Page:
"That's another reason for doing it my way," said Sparrow.
"Couldn't Joe finish it?"
"Only if he has to. Best not to have two of us on the cooling-off list."
He touched the drive-bar switch. The control base rocked against its grapple braces. Metal protested. Two of the bolts dropped into position. Sparrow slipped nuts onto them, drove them tight with a motor wrench. Again he rocked the base with the drive bar. The remaining bolts slipped home.
Sparrow's fingers flew over the manual controls as he completed the job. He disengaged the grapples, swung the repaired control arm out of the way, clamped it.
"Two minutes, Skipper. On your way, right now!" Sparrow released the last temporary brace, dropped it, slid backward down the tunnel, closed and dogged the door at the bulkhead limit. His helmet light was a pale flame after the blue glare of the tunnel end. He crawled backward, heard Garcia undog the door behind him, felt the other man's suited hands on his legs helping him the last few feet.
Bonnett's voice came over the phones: "You went about a minute over. Get down to the sick bay and take your shots."
Sparrow grinned: It was good for Les to give orders, eased his tensions.
"On the double, Skipper," said Bonnett. "Every second's delay means that much more time cooling off for you."
Sparrow fought down a feeling of irritation. Under Rule Ninety, Bonnett was technically in command when his superior officer had taken an overdose of radiation. But one minute!
Garcia ran a snooper over him, working silently, gesturing for Sparrow to turn. The engineering officer straightened, racked the snooper. "Into that decon chamber." He unhooked Sparrow's hose from the tunnel system, closed the door and dogged it.
Sparrow climbed into the decontamination chamber, felt the surge of foaming detergent around him.
"Joe, what's the delay?" Bonnett again.
"He's in decon now, Les. Thirty seconds more."
"Cut it short, Joe. Ramsey is on his way down with the needles to give him his shots there. It'll save a couple of minutes."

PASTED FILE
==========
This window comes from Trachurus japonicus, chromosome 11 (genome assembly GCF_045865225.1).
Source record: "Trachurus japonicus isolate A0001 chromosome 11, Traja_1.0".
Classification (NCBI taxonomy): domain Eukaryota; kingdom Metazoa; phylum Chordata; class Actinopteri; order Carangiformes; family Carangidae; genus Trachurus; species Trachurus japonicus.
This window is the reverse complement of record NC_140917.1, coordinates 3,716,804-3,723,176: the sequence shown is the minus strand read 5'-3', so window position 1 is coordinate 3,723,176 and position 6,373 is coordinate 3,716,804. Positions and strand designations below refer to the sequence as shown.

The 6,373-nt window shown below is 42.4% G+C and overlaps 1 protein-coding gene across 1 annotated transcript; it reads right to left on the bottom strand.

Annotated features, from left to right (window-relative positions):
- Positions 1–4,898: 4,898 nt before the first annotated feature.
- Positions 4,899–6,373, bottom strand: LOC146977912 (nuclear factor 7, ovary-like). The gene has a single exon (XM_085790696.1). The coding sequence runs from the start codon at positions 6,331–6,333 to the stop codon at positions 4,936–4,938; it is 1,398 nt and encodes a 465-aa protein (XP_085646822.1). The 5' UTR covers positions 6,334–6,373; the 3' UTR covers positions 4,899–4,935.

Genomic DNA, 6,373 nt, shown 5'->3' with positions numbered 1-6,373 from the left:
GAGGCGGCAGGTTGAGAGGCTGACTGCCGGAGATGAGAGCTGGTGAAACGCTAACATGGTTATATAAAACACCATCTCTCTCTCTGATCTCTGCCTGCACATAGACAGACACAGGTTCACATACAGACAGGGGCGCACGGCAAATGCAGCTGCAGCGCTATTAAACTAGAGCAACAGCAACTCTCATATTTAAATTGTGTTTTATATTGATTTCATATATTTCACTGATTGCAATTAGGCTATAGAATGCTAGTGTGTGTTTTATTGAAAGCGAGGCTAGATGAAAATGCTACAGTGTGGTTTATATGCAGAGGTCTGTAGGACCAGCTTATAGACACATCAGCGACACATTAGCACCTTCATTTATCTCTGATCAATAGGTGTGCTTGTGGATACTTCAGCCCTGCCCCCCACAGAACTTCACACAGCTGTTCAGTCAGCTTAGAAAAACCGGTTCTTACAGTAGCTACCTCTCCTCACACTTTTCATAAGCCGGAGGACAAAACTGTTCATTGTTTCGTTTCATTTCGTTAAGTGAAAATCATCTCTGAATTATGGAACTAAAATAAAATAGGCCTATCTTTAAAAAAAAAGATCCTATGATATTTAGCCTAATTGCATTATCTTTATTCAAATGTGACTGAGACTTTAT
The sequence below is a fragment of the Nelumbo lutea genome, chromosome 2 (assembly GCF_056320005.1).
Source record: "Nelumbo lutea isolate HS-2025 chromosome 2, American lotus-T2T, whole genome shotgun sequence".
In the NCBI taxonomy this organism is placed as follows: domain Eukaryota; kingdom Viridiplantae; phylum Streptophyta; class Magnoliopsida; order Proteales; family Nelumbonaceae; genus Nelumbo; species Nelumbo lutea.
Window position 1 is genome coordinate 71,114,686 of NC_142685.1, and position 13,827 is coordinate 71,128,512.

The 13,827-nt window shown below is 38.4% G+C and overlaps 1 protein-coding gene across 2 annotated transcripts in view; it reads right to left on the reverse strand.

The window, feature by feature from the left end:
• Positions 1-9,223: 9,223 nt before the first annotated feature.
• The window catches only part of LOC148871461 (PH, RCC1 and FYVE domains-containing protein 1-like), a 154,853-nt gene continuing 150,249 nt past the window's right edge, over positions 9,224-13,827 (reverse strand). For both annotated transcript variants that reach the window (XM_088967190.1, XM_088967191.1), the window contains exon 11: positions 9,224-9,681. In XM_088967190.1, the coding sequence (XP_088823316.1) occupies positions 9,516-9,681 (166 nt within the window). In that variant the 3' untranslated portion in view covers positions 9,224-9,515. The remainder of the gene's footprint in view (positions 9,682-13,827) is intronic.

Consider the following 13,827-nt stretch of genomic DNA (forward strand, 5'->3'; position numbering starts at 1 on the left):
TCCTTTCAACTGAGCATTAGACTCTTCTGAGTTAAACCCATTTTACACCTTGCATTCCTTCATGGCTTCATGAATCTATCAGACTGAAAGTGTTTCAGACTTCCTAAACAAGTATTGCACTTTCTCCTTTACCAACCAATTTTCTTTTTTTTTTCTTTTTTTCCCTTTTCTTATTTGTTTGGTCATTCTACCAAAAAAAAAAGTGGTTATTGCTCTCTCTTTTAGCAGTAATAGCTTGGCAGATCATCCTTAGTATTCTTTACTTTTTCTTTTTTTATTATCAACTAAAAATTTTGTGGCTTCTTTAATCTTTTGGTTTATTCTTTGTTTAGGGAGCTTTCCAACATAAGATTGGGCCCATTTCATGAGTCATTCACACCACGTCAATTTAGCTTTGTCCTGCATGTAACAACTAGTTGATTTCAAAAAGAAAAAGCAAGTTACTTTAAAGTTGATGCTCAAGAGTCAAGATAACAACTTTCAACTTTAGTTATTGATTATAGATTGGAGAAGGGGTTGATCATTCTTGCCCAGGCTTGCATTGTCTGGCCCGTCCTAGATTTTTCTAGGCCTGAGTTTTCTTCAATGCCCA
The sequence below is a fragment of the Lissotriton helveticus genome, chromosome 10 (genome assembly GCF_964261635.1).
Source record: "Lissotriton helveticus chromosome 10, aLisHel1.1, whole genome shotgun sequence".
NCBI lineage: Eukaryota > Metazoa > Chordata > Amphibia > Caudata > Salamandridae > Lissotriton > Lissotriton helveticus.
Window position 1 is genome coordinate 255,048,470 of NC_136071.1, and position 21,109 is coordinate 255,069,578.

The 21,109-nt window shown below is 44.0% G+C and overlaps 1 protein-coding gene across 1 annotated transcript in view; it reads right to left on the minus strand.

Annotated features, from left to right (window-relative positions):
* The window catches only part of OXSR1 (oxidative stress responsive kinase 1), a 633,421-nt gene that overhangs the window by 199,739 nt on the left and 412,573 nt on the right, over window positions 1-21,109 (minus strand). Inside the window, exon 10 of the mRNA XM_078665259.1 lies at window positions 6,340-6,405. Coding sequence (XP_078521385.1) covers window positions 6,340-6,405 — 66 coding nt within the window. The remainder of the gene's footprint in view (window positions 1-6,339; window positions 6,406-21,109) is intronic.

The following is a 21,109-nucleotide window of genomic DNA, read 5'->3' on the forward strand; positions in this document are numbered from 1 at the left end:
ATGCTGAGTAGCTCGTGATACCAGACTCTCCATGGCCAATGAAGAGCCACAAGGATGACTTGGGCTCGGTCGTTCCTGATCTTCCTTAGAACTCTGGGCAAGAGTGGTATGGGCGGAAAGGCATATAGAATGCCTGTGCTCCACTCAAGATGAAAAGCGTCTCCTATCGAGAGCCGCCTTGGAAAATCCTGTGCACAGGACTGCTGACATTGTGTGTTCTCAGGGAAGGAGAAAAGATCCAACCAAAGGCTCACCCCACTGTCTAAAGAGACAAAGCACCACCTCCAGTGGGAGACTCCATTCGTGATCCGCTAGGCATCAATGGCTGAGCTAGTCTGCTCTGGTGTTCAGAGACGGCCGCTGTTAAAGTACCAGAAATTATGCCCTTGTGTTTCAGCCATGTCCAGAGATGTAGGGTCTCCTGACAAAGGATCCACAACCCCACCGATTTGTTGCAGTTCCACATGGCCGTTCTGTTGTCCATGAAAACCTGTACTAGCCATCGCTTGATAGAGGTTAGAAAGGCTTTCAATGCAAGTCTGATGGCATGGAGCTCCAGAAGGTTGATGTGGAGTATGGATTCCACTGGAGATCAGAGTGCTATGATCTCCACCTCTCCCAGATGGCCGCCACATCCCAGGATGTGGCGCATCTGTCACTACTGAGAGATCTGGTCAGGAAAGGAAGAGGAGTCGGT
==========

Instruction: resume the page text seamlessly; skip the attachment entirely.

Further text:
Ramsey came out on the catwalk above them, carrying a radiation-first-aid kit under his arm. He dropped down to their level, helped Garcia break the seal on his suit.
Sparrow came out of the chamber without his suit, frowned at the kit in Ramsey's hand.
"Bend over, Skipper," said Ramsey.
Sparrow obeyed, dropped his trousers, winced at the needle. "Just don't enjoy yourself, Johnny," he said.
Ramsey extracted the needle, wiped the bare skin with disinfectant. "That does it and I hope you never have to do the same for me."
The lifting of tension about Sparrow was an almost physical thing.
Ramsey replaced the hypodermic in the kit, sealed it.
"Let's go," said Sparrow.
Garcia hung his ABG suit in its locker, followed them up the ladder.
Ramsey thought: What's on the telemeter? Lord, I thought he'd never come out of that tunnel.
They stepped out onto the center catwalk, headed for the control room. Abruptly, the giant motors around them fell silent. Sparrow broke into a run, ducked through into the control room. Ramsey sprinted after him, went through the door on Sparrow's heels.
Bonnett stood at the search board, one hand on the drive controls. His eyes were on the oscilloscope of
the limit sono-finder. He spoke without turning: "Signal. At extreme range. We've lost it."
"By now they must have a rough idea of our course," said Sparrow. "They're quartering the area. What's the depth?"
"We're over the sub-arctic shallows," said Bonnett. "Bottom's about 350 fathoms."
"Too shallow for us to lie doggo," said Sparrow. "They would range too close for --"
"There it is again," said Bonnett. He nodded toward the scope, adjusted two flanking dials. "Northeast. A pack by the noise. Damn! Lost them again. That's probably a school of fish between us."
"Head for the Norway basin," said Sparrow. "We need deep water." He glanced at the sonoran chart. "Course nine degrees."
Bonnett engaged the drive, swung the helm to the left until they were on the new course.
Sparrow stepped to his nav-plot board, bent over it, figuring. Presently, he straightened. "Estimating time of arrival two hours and six minutes." He turned. "Johnny, stay with search here. We've the range on them, but not so much that we can afford to get careless."
Ramsey moved to the search board. Garcia stepped through the door from the engine room. "The real danger is an EP that lies doggo until we're in range," he said.
"It's a big ocean," said Sparrow.
"And a small world," said Garcia.
Sparrow looked at the radiation kit which Ramsey had placed on one of the control-board stools. He glanced at his wrist watch. "Does someone have a timer set for my next shots?"
"I have," said Ramsey.
"Get what rest you can, Skipper," said Bonnett. "I'll have a look at you as soon as we find a sitting spot."
"I can do it," said Garcia.
Bonnet nodded. "Okay."
"Timer's in the kit," said Ramsey.
Garcia picked up the sealed box, gestured for Sparrow to precede him aft.
They're worried about me, thought Sparrow. But one minute over isn't that important.
Ramsey noted the proprietary attitude of Garcia and Bonnett toward Sparrow, realized abruptly that he shared it. He's our skipper, he thought.
Sparrow and Garcia went aft.
The Ram crept onward.
"It's a little deeper," said Ramsey. "We're over the hump."
"Sill depth across here runs 400 to 600 fathoms," said Bonnett. "When we reach 600 we'll be close to the basin slope."